# ASTRE & CUTASTRE : (Accelerated) A contrario Smooth TRajectory Extraction

## 1 Description

Our work started with this simple observation: the human visual system is able to perceive motion hidden in high amounts of noise. How far could a computer go?

M. Primet and L. Moisan first proposed the ASTRE (A-contrario smooth trajectory extraction) framework based on the a-contrario methodology that defines a (quasi-parameterless) perceptual metric on the trajectories, and an algorithm based on dynamic programming to extract the trajectory having the best appearance.

The principle of a-contrario algorithms is to control the number of detections that are made in pure noise (that is false detection), and our method is thus resilient to high amounts of noise. The resulting perceptual metric can also be used to filter the result of any other tracking algorithm, hence reducing the number of false detections.

If the detection of smooth trajectories in a noisy point set sequence can be realized optimally with the ASTRE algorithm, its quadratic time and memory complexity with respect to the number of frames is prohibitive for many practical applications. R. Abergel and L. Moisan proposed a variant named CUTASTRE which results in a linear complexity with respect to the number of frames, without affecting in practice the detection performances.

## 2 Scientific papers and supplementary material

### 2.1 Papers

1. ASTRE : Point tracking: an a-contrario approach'' (Maël Primet, Lionel Moisan), preprint MAP5 nº2012-06 (download preprint MAP5 ).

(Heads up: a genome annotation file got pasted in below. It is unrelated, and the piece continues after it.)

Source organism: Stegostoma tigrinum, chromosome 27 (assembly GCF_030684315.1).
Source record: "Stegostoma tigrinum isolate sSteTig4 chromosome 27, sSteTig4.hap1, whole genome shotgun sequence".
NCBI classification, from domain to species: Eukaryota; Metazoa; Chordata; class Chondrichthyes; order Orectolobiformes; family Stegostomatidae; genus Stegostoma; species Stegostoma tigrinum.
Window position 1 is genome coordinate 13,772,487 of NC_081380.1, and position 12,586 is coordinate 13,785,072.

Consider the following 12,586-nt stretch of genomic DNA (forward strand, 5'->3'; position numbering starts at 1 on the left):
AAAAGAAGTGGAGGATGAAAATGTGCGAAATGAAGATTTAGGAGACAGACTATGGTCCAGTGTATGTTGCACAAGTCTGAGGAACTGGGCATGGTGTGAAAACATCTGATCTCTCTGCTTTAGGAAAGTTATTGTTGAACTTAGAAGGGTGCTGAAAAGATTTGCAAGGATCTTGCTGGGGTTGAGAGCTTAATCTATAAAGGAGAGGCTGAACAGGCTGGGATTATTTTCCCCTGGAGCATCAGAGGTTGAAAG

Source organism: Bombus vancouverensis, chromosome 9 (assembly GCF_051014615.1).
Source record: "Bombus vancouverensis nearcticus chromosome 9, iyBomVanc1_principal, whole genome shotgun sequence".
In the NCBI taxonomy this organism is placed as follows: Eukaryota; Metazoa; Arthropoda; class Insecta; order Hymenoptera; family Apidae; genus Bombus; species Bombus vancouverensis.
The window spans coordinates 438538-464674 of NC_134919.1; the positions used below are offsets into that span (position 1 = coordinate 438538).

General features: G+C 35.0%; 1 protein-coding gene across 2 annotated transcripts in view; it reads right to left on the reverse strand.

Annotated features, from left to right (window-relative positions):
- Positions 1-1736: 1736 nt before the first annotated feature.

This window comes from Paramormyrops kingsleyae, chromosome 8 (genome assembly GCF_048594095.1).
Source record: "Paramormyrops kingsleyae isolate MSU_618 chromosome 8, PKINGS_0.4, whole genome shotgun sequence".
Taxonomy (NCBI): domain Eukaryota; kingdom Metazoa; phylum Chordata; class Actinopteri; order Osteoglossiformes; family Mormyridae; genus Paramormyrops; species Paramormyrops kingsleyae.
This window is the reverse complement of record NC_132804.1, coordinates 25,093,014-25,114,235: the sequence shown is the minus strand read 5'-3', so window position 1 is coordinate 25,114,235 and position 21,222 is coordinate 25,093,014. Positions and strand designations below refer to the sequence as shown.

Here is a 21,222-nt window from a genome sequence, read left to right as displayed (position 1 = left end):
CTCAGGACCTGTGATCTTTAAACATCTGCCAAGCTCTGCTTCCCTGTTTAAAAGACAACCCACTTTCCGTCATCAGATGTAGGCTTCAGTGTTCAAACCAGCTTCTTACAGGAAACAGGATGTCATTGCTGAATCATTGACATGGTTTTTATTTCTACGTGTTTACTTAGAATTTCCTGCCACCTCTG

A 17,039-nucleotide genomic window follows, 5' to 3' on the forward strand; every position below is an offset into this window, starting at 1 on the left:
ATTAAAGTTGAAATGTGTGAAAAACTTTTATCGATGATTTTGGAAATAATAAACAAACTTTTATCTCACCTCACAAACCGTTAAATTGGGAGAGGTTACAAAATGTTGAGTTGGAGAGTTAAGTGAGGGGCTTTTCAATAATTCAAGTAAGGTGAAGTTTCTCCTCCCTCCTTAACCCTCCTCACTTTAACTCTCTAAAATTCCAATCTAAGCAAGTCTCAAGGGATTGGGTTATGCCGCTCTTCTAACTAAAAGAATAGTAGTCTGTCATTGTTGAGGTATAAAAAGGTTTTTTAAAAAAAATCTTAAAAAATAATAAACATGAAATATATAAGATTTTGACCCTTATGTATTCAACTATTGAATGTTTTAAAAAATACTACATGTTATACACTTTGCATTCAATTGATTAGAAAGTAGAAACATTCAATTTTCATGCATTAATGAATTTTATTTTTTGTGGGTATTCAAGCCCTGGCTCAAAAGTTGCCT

2. CUTASTRE : Accelerated A-contrario Detection of Smooth Trajectories'' (Rémy Abergel, Lionel Moisan), proceedings of the European Signal Processing Conference (Eusipco), 2014 (download published version , , revised preprint ).

### 2.2 BibTeX citations

@article{astre2012,
author = {Primet, Ma\"{e}l and Moisan, Lionel},
title = {Point tracking: an a-contrario approach},
year={2012},
}

@inproceedings{cutastre2014,
author = {Abergel, R\'{e}my and Moisan, Lionel},
title = {Accelerated A-contrario Detection of Smooth Trajectories},
booktitle = {Proceedings of the European Signal Processing Conference (Eusipco)},
year = {2014},
}


This program is released under GPL License.

Feel free to use and adapt this code. However, if you use it for your research or in software code, please be so kind as to cite the papers [1,2].

Also, if you use, adapt or improve the code, we would love to hear about it!

## 4 Installation

### 4.1 Content and dependencies

This software is designed to have very low dependencies. Only the following standard libraries are required :

• stdio
• stdlib
• string
• math